The good news for first-time buyers, though, is that as long as your property is valued under £300,000 then you won’t have to pay any stamp duty whatsoever. If your property is valued between £300,001 and £500,000 then you will only pay 5% of the portion of this bracket in stamp duty.
It goes without saying that this is a massive help to first-time buyers, saving you thousands of pounds – think of all the essentials that you can buy for your new place with money that would have normally gone on stamp duty.
This is the exciting (but still slightly scary) bit. You’ve found your home and are keen to get in – but hold on eager beaver; there’s quite a bit to be done before you can do that!
First, you have to build up a decent deposit amount. You can do that by cutting back on a few non-essential luxuries, selling some unwanted items, taking out a loan, or even borrowing it from a relative. Then, you need to work out how much you can afford in monthly mortgage payments. If you’re unsure what you can afford each month then you can use a free mortgage calculator.
Once you’ve worked this out then you’ll need to know how much you can realistically borrow. As a good guide, most lenders will let you borrow up to 4.5 times your annual salary. So, if you earn £30,000 per annum, you could borrow up to £135,000 on a mortgage. For a more accurate idea of what you can afford, you could complete an Agreement In Principle (AIP), and this won’t affect your credit score.
Next, you’ll do something called an affordability review, which will include a credit check, looking at how much you earn, how much you have in savings, and your job security to determine the risk you pose to the mortgage lender. If everything checks out, then you’ll be eligible for a mortgage and you can start discussing which mortgage offer is the best one for you.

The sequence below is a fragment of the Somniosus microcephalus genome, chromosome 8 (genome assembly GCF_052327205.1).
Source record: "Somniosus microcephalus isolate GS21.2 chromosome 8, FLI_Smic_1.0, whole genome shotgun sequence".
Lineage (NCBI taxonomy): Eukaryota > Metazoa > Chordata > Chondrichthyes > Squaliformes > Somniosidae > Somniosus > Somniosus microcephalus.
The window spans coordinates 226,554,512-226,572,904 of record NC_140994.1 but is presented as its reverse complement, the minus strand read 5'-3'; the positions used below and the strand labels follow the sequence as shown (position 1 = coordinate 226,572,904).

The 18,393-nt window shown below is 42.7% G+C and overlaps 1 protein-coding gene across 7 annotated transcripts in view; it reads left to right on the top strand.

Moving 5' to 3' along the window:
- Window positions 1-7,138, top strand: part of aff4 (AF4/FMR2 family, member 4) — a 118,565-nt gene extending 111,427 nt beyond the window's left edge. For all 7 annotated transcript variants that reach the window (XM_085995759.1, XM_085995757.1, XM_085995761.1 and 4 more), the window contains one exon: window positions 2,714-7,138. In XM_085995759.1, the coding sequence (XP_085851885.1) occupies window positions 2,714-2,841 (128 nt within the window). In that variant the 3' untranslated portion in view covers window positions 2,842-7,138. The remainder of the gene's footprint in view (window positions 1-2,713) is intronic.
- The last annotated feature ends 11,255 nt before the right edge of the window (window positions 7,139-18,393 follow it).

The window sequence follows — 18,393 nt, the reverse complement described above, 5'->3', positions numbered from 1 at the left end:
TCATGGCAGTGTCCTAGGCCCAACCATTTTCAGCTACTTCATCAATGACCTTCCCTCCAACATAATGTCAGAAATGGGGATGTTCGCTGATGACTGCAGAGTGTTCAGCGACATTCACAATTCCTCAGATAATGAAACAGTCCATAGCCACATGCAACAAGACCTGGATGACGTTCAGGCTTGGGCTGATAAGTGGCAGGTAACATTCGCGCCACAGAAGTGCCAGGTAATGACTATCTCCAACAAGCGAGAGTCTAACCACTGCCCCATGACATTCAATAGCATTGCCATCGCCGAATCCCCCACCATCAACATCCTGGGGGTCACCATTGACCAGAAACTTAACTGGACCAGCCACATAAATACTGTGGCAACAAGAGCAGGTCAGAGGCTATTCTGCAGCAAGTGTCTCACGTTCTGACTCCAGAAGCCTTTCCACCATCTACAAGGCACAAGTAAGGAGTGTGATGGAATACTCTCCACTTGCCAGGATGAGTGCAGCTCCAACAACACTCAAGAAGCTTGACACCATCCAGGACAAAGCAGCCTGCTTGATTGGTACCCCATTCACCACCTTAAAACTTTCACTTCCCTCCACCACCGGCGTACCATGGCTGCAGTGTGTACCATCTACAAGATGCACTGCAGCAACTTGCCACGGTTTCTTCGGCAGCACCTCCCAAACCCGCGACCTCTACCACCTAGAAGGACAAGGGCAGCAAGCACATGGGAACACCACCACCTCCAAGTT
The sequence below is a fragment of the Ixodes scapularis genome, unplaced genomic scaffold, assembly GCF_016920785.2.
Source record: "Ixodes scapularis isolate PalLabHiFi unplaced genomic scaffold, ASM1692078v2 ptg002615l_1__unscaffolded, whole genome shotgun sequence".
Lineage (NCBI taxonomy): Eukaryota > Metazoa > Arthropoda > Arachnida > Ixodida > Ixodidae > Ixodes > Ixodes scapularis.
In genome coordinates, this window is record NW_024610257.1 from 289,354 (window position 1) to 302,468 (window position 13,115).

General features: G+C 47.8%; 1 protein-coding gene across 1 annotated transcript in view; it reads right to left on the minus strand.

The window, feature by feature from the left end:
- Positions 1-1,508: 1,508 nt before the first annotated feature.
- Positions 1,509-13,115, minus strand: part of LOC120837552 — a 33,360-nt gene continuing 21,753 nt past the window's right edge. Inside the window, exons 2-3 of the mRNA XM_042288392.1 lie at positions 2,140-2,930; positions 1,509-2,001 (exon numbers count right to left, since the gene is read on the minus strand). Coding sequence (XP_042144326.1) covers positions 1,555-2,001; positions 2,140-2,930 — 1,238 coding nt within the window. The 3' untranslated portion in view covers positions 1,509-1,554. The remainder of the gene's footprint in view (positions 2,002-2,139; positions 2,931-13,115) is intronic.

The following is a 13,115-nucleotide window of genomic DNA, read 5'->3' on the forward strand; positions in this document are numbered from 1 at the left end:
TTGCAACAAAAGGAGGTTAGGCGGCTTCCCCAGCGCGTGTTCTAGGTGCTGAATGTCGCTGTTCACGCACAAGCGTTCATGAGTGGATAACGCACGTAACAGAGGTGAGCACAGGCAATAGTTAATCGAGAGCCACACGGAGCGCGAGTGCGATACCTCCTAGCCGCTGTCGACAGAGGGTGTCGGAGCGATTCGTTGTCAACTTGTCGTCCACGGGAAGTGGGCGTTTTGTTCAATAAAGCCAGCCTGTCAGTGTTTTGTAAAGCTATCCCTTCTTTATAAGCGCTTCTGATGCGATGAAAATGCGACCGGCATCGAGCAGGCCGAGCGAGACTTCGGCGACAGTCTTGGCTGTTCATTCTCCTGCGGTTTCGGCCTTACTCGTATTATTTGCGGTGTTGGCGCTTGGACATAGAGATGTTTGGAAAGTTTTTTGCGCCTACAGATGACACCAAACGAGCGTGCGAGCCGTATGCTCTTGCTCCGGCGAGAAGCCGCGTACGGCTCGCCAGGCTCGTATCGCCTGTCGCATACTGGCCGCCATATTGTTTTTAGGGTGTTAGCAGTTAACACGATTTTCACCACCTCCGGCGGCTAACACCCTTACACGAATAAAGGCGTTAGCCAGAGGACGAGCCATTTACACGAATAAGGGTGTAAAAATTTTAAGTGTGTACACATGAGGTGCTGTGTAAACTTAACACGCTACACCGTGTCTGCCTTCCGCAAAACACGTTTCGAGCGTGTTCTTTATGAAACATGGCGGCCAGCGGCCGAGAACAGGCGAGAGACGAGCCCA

Of course, this process is a lot easier if you have a great mortgage adviser – someone who really takes you under their wing and goes through the process with you step-by-step. The specialist first-time buyer mortgage advisers at PBS Mortgages Solutions have achieved loads of five-star reviews for their level of professionalism, available mortgage products, and knowledge of schemes for first-time buyers, so we’d recommend getting in touch with them for a seamless experience.
This depends on a few external factors, such as if you are in a chain of buyers, but normally your mortgage process will be completed and monies will be transferred in 2-6 weeks. Then, all you have to do is book the removal van and pick up the keys!
Find yourself a good mortgage advisor to help you, like the ones at PBS Mortgages, and you’ll be in your first home in no time at all. A good mortgage advisor will tell you exactly what to do in terms of getting the correct paperwork together, making sure you can afford your repayments, going through the different mortgage options, and helping you to find a good solicitor to take care of all the legalities.
Unfortunately, they can’t settle arguments on what colour of curtains complement the sofa, or what style of kitchen you should go for…